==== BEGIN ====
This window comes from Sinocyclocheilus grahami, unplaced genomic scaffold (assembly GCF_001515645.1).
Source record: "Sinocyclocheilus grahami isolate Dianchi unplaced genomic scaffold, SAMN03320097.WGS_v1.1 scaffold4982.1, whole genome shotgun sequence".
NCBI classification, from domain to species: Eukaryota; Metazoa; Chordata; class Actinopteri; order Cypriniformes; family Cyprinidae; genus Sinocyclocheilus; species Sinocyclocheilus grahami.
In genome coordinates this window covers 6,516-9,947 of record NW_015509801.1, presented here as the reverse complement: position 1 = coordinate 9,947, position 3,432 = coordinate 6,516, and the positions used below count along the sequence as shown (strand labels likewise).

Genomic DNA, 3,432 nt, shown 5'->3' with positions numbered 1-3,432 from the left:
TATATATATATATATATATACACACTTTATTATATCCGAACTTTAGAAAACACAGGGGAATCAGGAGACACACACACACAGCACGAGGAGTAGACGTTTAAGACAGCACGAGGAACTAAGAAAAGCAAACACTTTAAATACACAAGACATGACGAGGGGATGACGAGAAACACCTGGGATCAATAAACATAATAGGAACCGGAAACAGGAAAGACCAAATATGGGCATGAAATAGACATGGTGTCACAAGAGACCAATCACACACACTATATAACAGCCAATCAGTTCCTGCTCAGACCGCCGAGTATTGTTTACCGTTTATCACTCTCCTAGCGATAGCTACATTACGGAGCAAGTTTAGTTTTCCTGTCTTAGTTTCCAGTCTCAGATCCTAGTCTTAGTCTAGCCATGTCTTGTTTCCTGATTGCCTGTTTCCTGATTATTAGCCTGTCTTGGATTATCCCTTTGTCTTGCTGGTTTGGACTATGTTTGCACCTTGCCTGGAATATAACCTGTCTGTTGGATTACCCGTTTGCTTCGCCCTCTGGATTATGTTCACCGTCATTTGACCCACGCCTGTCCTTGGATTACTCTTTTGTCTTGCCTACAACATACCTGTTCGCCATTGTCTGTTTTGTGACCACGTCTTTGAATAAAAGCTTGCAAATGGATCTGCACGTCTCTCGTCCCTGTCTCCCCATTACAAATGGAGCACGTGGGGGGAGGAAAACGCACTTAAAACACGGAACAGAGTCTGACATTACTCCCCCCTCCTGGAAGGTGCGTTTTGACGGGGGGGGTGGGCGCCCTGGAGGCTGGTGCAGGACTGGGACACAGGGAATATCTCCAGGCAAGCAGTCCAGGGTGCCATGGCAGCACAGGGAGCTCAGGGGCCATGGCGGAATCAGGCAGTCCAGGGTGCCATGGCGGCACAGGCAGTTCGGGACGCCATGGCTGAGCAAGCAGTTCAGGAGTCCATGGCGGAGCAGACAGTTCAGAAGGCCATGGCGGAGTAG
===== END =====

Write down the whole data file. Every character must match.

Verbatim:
This window comes from Sinocyclocheilus grahami, unplaced genomic scaffold (assembly GCF_001515645.1).
Source record: "Sinocyclocheilus grahami isolate Dianchi unplaced genomic scaffold, SAMN03320097.WGS_v1.1 scaffold4982.1, whole genome shotgun sequence".
NCBI classification, from domain to species: Eukaryota; Metazoa; Chordata; class Actinopteri; order Cypriniformes; family Cyprinidae; genus Sinocyclocheilus; species Sinocyclocheilus grahami.
In genome coordinates this window covers 6,516-9,947 of record NW_015509801.1, presented here as the reverse complement: position 1 = coordinate 9,947, position 3,432 = coordinate 6,516, and the positions used below count along the sequence as shown (strand labels likewise).

Genomic DNA, 3,432 nt, shown 5'->3' with positions numbered 1-3,432 from the left:
TATATATATATATATATATACACACTTTATTATATCCGAACTTTAGAAAACACAGGGGAATCAGGAGACACACACACACAGCACGAGGAGTAGACGTTTAAGACAGCACGAGGAACTAAGAAAAGCAAACACTTTAAATACACAAGACATGACGAGGGGATGACGAGAAACACCTGGGATCAATAAACATAATAGGAACCGGAAACAGGAAAGACCAAATATGGGCATGAAATAGACATGGTGTCACAAGAGACCAATCACACACACTATATAACAGCCAATCAGTTCCTGCTCAGACCGCCGAGTATTGTTTACCGTTTATCACTCTCCTAGCGATAGCTACATTACGGAGCAAGTTTAGTTTTCCTGTCTTAGTTTCCAGTCTCAGATCCTAGTCTTAGTCTAGCCATGTCTTGTTTCCTGATTGCCTGTTTCCTGATTATTAGCCTGTCTTGGATTATCCCTTTGTCTTGCTGGTTTGGACTATGTTTGCACCTTGCCTGGAATATAACCTGTCTGTTGGATTACCCGTTTGCTTCGCCCTCTGGATTATGTTCACCGTCATTTGACCCACGCCTGTCCTTGGATTACTCTTTTGTCTTGCCTACAACATACCTGTTCGCCATTGTCTGTTTTGTGACCACGTCTTTGAATAAAAGCTTGCAAATGGATCTGCACGTCTCTCGTCCCTGTCTCCCCATTACAAATGGAGCACGTGGGGGGAGGAAAACGCACTTAAAACACGGAACAGAGTCTGACATTACTCCCCCCTCCTGGAAGGTGCGTTTTGACGGGGGGGGTGGGCGCCCTGGAGGCTGGTGCAGGACTGGGACACAGGGAATATCTCCAGGCAAGCAGTCCAGGGTGCCATGGCAGCACAGGGAGCTCAGGGGCCATGGCGGAATCAGGCAGTCCAGGGTGCCATGGCGGCACAGGCAGTTCGGGACGCCATGGCTGAGCAAGCAGTTCAGGAGTCCATGGCGGAGCAGACAGTTCAGAAGGCCATGGCGGAGTAG